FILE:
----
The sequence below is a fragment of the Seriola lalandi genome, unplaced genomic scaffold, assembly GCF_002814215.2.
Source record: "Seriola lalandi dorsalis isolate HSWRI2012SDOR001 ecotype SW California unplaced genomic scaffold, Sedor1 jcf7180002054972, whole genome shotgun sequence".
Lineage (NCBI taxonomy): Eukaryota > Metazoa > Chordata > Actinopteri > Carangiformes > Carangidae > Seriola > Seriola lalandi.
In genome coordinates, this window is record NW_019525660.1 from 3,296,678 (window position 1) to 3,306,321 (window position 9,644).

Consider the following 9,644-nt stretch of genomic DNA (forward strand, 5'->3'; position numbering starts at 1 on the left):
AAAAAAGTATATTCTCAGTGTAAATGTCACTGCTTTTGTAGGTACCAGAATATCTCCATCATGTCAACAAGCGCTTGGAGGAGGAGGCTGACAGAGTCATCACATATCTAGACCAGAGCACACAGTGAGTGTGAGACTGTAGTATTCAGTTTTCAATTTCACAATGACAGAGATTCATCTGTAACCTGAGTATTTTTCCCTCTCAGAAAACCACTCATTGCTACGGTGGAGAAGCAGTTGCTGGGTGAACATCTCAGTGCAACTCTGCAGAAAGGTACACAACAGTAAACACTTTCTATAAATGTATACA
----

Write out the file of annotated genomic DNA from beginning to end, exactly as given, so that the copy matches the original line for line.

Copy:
The sequence below is a fragment of the Seriola lalandi genome, unplaced genomic scaffold, assembly GCF_002814215.2.
Source record: "Seriola lalandi dorsalis isolate HSWRI2012SDOR001 ecotype SW California unplaced genomic scaffold, Sedor1 jcf7180002054972, whole genome shotgun sequence".
Lineage (NCBI taxonomy): Eukaryota > Metazoa > Chordata > Actinopteri > Carangiformes > Carangidae > Seriola > Seriola lalandi.
In genome coordinates, this window is record NW_019525660.1 from 3,296,678 (window position 1) to 3,306,321 (window position 9,644).

Consider the following 9,644-nt stretch of genomic DNA (forward strand, 5'->3'; position numbering starts at 1 on the left):
AAAAAAGTATATTCTCAGTGTAAATGTCACTGCTTTTGTAGGTACCAGAATATCTCCATCATGTCAACAAGCGCTTGGAGGAGGAGGCTGACAGAGTCATCACATATCTAGACCAGAGCACACAGTGAGTGTGAGACTGTAGTATTCAGTTTTCAATTTCACAATGACAGAGATTCATCTGTAACCTGAGTATTTTTCCCTCTCAGAAAACCACTCATTGCTACGGTGGAGAAGCAGTTGCTGGGTGAACATCTCAGTGCAACTCTGCAGAAAGGTACACAACAGTAAACACTTTCTATAAATGTATACA